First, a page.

Donkey track, trod, trod.

The plan was a simple one.  Brickkiln lane, Underdown lane, Donkey lane, pillow mounds and the Corton Hill descent.  The reality was clag.  Super clag.  So much clag that an hours riding took 90 mins and I am puffed. 

Cutting through the estate, as soon as I hit Brickiln lane and the bike began to load up I realised this was going to be a tough ride.  It was supposed to be the better half of a circular tour; the three ridges – Oborne, Gryphon and Corton.


Turning the corner to Underdown lane progress slowed and chain, brakes, stays and forks jammed solid.  Pedalling was hard, effort maximum and even a dip in the Yeo did little to remove the clag.

The byeway climb up to the reservoir beside Grange farm removed the tedium; I was already replotting in my mind.  The spell on tarmac was well received and I jumped to remove soil and grass, largely in vain.

The Donkey lane was better, I had a view but as I entered the lonin at 5km the parimpleth of mud built again.  The source of the Yeo is a long way under these conditions.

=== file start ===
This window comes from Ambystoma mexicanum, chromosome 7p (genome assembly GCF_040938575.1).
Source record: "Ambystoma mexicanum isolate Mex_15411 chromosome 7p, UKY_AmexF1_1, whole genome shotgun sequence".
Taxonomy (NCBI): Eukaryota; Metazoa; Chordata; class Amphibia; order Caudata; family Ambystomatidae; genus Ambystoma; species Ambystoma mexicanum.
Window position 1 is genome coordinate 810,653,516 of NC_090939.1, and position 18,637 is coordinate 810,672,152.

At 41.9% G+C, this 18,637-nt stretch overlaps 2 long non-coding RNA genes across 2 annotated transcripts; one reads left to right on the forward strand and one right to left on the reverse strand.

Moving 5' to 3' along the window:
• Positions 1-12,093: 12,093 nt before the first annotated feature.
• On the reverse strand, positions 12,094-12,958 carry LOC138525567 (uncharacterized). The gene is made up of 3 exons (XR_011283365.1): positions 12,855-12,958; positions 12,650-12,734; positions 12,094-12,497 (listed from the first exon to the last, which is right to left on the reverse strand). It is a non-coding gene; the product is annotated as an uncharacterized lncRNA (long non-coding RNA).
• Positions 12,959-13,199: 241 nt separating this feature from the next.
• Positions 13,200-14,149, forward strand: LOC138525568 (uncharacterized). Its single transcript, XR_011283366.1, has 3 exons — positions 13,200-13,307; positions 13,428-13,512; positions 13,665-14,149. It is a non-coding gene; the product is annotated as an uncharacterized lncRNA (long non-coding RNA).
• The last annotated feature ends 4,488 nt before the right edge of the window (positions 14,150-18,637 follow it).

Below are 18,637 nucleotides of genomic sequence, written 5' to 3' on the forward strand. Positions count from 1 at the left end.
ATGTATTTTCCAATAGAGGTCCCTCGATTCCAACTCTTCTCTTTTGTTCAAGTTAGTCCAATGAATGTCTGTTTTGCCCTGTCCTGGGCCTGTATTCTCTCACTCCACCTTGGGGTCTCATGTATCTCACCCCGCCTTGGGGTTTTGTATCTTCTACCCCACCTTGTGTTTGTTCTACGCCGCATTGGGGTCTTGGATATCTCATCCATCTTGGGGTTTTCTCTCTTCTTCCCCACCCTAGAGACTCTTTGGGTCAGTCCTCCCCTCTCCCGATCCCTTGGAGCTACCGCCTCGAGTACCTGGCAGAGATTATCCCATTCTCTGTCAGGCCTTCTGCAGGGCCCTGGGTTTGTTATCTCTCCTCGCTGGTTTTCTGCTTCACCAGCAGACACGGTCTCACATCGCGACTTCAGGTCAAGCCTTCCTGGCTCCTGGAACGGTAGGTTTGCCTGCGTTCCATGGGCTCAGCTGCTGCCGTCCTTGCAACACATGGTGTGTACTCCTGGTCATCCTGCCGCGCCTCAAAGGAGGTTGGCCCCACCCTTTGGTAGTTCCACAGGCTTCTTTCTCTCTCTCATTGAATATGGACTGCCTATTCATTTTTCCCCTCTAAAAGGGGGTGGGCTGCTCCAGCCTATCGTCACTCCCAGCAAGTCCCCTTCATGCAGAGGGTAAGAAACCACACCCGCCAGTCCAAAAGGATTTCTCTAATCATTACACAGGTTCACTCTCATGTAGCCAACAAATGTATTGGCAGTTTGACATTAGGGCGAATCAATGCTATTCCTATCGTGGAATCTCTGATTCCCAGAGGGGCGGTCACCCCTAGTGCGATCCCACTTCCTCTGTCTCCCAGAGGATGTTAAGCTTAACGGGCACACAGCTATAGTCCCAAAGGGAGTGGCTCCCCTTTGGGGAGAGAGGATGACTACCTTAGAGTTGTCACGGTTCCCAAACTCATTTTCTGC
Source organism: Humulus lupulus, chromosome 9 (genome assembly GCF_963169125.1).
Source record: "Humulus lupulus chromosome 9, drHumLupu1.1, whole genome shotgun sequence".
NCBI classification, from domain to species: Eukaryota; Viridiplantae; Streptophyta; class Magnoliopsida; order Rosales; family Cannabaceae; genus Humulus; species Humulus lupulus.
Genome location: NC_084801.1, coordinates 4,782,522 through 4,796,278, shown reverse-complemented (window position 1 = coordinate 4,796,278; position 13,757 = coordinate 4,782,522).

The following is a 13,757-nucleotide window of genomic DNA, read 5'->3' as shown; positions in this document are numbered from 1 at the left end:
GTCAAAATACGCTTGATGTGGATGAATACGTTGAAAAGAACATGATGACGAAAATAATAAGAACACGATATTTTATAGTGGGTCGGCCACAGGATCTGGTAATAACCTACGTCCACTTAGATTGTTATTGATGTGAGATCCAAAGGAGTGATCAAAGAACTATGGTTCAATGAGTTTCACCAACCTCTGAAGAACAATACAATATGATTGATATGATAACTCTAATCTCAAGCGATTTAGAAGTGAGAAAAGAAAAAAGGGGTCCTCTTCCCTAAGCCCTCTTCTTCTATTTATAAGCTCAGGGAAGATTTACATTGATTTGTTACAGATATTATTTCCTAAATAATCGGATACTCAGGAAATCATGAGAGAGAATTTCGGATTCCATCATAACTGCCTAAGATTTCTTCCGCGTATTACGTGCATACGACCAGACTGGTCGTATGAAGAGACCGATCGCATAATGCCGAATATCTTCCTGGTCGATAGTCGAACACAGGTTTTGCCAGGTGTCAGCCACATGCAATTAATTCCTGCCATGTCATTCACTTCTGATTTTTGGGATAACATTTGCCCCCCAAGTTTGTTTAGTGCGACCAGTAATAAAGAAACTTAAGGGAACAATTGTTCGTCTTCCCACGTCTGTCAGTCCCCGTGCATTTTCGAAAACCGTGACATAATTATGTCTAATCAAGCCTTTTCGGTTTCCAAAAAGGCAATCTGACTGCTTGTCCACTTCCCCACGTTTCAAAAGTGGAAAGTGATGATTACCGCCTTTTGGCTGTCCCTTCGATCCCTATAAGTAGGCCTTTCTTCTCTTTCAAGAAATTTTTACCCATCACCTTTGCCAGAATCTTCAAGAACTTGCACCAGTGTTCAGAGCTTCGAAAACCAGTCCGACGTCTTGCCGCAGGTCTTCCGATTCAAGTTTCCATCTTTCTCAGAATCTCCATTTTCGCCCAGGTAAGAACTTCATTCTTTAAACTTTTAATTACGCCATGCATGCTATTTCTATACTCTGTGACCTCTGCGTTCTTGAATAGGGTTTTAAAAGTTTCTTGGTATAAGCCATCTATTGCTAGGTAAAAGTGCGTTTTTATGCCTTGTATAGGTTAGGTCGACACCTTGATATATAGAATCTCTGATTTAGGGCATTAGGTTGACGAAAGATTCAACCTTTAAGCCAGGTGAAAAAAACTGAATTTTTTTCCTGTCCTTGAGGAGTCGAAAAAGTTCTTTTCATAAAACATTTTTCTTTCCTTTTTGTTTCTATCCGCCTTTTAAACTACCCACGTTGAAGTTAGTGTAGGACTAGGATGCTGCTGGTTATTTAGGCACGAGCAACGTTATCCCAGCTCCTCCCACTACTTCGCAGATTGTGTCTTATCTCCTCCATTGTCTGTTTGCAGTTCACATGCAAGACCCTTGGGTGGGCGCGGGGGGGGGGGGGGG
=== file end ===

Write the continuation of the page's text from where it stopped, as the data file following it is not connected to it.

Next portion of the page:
And suddenly I was out of the saddle and dropping over the scarp slope of the Oborne ridge.  A quick nip across the Bristol road and up and onto a climb of a more grassy nature – the pillow mounds. 


Up the metalled road past Cortlands to access the ridge and then a swoop back down into Corton Denham.  I was drying out and the mud was falling away but light was failing.

The other side of Sandford Orcas I climbed towards the Quarr, a far easier ascent noticing the golf course more readily from this direction.  Home was not far away.

The ride took me 90 minutes but was much harder than I wanted and I felt I was pushing hard the whole time, I think next time a route into Oborne would be better on road.

Sussing out the SProgs

After our Dartmoor bash and the success of the Harepath ride it was hinted that a ride around Sherborne may work.  I had explored the eastern escarpments before and had a couple of alternatives but towards Yeovil some linking was required.